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Will You Take Your First Autonomous "Robotaxi" Ride in 2023??

Autonomous vehicles, also known as self-driving cars, have been a topic of great interest in recent years. Companies like GM Cruise, Waymo, and Tesla have been working on developing autonomous driving technology, and many people are wondering when they will be able to hail an autonomous taxi and experience a ride in a fully autonomous vehicle. While it is certainly possible that we will see some progress in the development and deployment of autonomous taxis in the coming years, it is unlikely that we will be able to take a fully autonomous taxi ride in 2023.


It is unlikely that we will be able to take a fully autonomous taxi ride in 2023



One reason for this is the current state of autonomous vehicle technology. While companies like Waymo and GM Cruise have made significant strides in demonstrating the capabilities of self-driving cars in controlled environments, the technology is still far from perfect when it comes to navigating real-world conditions. Autonomous vehicles rely on a combination of sensors and algorithms to interpret their surroundings and make driving decisions, but they are still prone to making mistakes or experiencing malfunctions. In addition, the complexity of driving in urban environments means that it will take many more years of testing and development before autonomous vehicles are reliable enough to be deployed in large numbers on public roads.


For those of us outside cities like San Francisco, Phoenix, and now Austin, TX, Tesla's FSD Beta is our best option


Tesla, on the other hand, has been particularly aggressive in its efforts to develop a fleet of autonomous taxis, with CEO Elon Musk promising that the company's Full Self-Driving (FSD) system will be ready for widespread deployment as early as 2021 originally. However, it remains to be seen when Tesla's FSD system will be able to meet Tesla's ambitious timeline, and the company has faced criticism for overstating the capabilities of its autonomous driving technology in the past. Still, for those of us outside cities like San Francisco, Phoenix, and now Austin, TX, Tesla's FSD Beta--which is a more general solution than either Waymo or Cruise--is our best option to experience an autonomous taxi ride in the near future.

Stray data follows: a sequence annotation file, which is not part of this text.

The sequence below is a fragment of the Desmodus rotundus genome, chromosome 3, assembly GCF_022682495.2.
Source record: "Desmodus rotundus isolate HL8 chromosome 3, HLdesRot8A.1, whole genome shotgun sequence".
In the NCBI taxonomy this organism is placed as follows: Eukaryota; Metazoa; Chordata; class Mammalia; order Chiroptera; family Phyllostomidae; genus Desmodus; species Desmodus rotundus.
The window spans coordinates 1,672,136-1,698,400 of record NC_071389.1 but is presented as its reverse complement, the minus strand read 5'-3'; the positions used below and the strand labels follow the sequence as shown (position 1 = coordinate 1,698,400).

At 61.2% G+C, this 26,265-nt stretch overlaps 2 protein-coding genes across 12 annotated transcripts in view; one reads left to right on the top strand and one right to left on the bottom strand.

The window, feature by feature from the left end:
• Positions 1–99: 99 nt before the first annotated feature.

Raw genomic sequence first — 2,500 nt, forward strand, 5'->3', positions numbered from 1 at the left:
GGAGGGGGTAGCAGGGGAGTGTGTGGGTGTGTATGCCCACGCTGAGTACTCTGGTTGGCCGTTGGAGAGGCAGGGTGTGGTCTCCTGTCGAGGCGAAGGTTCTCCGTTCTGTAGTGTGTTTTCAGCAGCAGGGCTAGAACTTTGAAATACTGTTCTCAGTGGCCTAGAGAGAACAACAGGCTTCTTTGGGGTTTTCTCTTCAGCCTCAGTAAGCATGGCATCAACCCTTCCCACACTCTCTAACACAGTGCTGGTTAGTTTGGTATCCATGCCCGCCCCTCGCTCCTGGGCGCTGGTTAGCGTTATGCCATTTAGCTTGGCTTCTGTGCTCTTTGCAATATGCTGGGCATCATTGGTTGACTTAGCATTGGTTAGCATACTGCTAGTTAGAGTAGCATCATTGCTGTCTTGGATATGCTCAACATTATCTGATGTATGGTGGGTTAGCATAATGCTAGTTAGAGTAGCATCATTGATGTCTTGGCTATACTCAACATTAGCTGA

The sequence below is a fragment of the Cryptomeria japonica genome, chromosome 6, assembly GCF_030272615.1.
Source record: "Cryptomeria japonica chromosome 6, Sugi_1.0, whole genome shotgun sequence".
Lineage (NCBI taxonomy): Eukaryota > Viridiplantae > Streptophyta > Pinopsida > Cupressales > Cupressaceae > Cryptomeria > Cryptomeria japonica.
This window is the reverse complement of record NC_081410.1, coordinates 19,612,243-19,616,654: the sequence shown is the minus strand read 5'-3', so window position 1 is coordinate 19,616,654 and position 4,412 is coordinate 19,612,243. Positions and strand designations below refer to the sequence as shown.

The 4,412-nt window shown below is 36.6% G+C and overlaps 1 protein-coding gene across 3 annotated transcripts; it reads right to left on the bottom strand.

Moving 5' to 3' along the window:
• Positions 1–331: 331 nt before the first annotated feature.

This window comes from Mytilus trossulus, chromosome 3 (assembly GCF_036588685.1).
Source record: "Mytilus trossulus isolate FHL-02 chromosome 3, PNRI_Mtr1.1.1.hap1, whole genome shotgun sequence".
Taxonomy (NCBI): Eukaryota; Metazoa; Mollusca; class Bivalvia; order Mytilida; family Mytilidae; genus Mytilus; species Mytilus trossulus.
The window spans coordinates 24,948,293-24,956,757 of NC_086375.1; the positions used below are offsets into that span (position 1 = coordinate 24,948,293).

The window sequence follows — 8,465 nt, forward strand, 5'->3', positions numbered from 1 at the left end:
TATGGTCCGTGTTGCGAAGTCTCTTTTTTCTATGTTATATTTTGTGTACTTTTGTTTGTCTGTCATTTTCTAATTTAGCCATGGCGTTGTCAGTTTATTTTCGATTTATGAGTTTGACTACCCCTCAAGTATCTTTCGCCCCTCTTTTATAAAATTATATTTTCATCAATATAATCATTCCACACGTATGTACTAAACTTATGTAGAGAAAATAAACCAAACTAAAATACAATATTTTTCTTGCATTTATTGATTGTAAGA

For more on Tesla's FSD Beta efforts, check out this video


Many of us can already experience a robotaxi-like ride with Tesla's FSD Beta

In order for autonomous taxis to become a reality, governments will need to establish clear guidelines for their operation and liability


Another factor to consider is the regulatory environment. In order for autonomous taxis to become a reality, governments will need to establish clear guidelines for their operation and liability. This will likely involve extensive testing and certification processes, as well as the development of new laws and regulations to ensure the safety of passengers and pedestrians. Given the many challenges involved in regulating autonomous vehicles, it is unlikely that we will see widespread adoption of autonomous taxis in 2023.



GM's Cruise Autonomous Vehicle

There are also economic considerations to take into account. While autonomous taxis have the potential to reduce the cost of transportation for consumers, they will also likely disrupt the traditional taxi and ride-hailing industry. This means that there will be significant challenges to overcome in terms of convincing consumers to adopt the new technology, as well as convincing investors to fund the development and deployment of autonomous taxis. Companies like Waymo and GM Cruise have made significant investments in autonomous vehicle technology, but it remains to be seen whether they will be able to bring autonomous taxis to market at a viable cost in the near future.



Waymo's Autonomous Vehicle

It will likely take several more years of testing and development before the technology is ready for widespread adoption


While it is certainly possible that we will see some progress in the development of autonomous taxis in the coming years, it is unlikely that we will be able to hail a fully autonomous taxi in 2023. It will likely take several more years of testing and development before the technology is ready for widespread adoption, and there are many regulatory and economic challenges that need to be overcome before we can expect to see autonomous taxis on the roads in large numbers.


--John Gibbs, CEO, Artimatic & Tesla FSD Beta tester
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